British Gambling Commission sanctions SkillOnNet
The online casino operator and platform has been sanctioned for AML and social responsibility failures.
UK.- The online casino platform and operator SkillOnNet will pay £305,150 to the British Gambling Commission to atone for several anti-money laundering (AML) and social responsibility failings. The company, which runs 50 websites on the British market, reached a settlement in place of a fine, with the money to go to responsible gambling programs.
The Gambling Commission found that between January 2021 and December 2022, SkillOnNet breached the regulator’s Licence Conditions and Codes of Practice (LCCP) for licensees by having insufficient AML policies, procedures and controls and deficient responsible gambling policies, procedures, controls, and implementation.
On the AML side, the operator breached licence condition 12.1.1 by failing to appropriately consider payments from unknown or un-associated third parties in its assessment of money-laundering risks. It also failed to consider the risks posed by organised crime and mule accounts.
The Gambling Commission highlighted a lack of appropriate procedures to evaluate a customer’s salary or wealth in order to detect disproportionate spending and a reliance on verbal declarations from players. The regulator also identified a breach of licence condition 12.1.1(3), which requires the implementation and review of all AML measures. It noted that some customers deposited and lost more than double a £2,000 limit designed to reduce the risk of unverified payment methods.
As for social responsibility failings, the regulator found that SkillOnNet had failed to comply with Social Responsibility Code Provision (SRCP) paragraphs 1 and 2, which require interactions with customers to minimise the risk of gambling harm. The operator failed to identify customers who displayed signs of harm after a win, and a technical problem allowed some players to make big bets at high velocity without safer gambling controls being activated.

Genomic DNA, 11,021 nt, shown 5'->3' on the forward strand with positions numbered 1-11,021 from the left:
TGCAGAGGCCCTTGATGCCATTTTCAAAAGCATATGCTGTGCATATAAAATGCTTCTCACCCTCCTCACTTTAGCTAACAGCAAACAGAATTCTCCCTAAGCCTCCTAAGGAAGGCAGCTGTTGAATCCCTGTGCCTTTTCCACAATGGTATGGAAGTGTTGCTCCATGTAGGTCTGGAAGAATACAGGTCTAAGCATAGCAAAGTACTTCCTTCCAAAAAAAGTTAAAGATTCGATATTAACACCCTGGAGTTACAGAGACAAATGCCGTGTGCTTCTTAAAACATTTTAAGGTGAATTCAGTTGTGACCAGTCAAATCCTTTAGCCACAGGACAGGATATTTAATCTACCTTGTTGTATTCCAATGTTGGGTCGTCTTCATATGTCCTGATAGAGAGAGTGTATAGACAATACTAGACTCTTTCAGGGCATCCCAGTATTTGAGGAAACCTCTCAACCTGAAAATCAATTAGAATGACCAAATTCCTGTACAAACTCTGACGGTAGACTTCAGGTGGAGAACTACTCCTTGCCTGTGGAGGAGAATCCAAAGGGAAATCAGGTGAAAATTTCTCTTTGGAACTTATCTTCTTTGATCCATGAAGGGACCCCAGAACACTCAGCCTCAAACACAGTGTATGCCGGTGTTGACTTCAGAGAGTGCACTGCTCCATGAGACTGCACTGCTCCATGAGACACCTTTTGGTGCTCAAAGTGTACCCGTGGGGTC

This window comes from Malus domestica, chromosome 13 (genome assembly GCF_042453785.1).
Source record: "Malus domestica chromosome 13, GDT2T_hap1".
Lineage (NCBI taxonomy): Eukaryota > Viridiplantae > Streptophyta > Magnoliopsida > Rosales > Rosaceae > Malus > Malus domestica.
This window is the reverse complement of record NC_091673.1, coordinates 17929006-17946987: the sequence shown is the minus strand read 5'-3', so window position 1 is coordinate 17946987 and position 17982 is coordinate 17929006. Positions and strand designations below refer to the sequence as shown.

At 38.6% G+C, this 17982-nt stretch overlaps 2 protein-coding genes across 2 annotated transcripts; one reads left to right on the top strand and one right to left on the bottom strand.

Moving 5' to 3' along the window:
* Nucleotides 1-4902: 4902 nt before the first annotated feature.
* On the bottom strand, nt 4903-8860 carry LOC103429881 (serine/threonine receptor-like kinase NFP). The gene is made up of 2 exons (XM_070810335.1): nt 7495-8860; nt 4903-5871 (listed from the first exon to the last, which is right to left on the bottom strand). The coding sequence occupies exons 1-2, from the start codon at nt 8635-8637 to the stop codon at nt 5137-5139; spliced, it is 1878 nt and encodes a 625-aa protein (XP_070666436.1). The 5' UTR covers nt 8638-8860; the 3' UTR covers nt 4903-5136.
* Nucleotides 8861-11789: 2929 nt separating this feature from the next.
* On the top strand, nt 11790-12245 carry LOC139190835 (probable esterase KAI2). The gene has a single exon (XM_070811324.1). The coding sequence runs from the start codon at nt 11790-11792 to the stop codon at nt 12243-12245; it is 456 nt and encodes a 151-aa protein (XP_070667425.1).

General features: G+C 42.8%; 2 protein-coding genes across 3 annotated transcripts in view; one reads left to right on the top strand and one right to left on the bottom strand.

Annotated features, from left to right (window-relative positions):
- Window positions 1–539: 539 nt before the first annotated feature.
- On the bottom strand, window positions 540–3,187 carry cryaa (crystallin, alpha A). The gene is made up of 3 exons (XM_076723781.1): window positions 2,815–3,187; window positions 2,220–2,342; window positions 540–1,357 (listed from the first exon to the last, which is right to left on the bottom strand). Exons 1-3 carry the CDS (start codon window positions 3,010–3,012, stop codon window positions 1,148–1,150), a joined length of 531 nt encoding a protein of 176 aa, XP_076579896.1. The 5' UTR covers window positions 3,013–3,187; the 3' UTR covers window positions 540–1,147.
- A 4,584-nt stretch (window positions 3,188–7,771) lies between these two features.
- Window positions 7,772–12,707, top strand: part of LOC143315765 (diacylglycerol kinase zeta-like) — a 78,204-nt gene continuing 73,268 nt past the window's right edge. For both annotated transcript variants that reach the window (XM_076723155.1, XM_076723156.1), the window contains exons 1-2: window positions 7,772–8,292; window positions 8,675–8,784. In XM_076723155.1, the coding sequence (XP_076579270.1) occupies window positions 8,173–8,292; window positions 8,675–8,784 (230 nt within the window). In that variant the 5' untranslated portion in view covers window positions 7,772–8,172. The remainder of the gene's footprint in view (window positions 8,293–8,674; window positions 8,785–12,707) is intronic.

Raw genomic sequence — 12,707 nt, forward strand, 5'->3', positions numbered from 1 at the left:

The operator also failed to identify customers at risk, allowing one player to lose up to £3,000 per month – more than their monthly salary. The Gambling Commission also flagged up a failure to see playing at night as a marker of harm and a reliance on automated pop-ups for interactions.
On top of the £305,150 settlemnet, SkillOnNet will pay £9,079 towards the costs of the investigation. SkillOnNet agreed to the details of the case being published and to carry out an independent third-party audit. The Gambling Commission said that the operator had cooperated and had already taken steps to correct its breaches.
See also: First Gambling Commission white paper consultations due this summer